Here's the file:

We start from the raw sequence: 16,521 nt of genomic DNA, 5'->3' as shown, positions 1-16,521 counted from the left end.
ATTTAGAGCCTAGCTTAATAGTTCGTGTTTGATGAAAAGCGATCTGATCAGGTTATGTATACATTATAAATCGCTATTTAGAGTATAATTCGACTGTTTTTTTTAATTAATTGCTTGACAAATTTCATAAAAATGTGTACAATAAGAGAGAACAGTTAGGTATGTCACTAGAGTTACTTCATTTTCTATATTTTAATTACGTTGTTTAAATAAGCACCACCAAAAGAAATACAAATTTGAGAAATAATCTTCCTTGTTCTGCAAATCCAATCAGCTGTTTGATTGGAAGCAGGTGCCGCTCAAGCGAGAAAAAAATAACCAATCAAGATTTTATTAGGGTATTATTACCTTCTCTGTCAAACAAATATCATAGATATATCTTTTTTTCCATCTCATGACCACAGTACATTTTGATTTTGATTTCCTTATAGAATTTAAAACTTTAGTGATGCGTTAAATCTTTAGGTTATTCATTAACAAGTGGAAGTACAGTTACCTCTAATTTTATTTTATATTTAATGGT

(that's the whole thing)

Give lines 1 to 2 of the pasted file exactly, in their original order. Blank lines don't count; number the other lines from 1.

We start from the raw sequence: 16,521 nt of genomic DNA, 5'->3' as shown, positions 1-16,521 counted from the left end.
ATTTAGAGCCTAGCTTAATAGTTCGTGTTTGATGAAAAGCGATCTGATCAGGTTATGTATACATTATAAATCGCTATTTAGAGTATAATTCGACTGTTTTTTTTAATTAATTGCTTGACAAATTTCATAAAAATGTGTACAATAAGAGAGAACAGTTAGGTATGTCACTAGAGTTACTTCATTTTCTATATTTTAATTACGTTGTTTAAATAAGCACCACCAAAAGAAATACAAATTTGAGAAATAATCTTCCTTGTTCTGCAAATCCAATCAGCTGTTTGATTGGAAGCAGGTGCCGCTCAAGCGAGAAAAAAATAACCAATCAAGATTTTATTAGGGTATTATTACCTTCTCTGTCAAACAAATATCATAGATATATCTTTTTTTCCATCTCATGACCACAGTACATTTTGATTTTGATTTCCTTATAGAATTTAAAACTTTAGTGATGCGTTAAATCTTTAGGTTATTCATTAACAAGTGGAAGTACAGTTACCTCTAATTTTATTTTATATTTAATGGT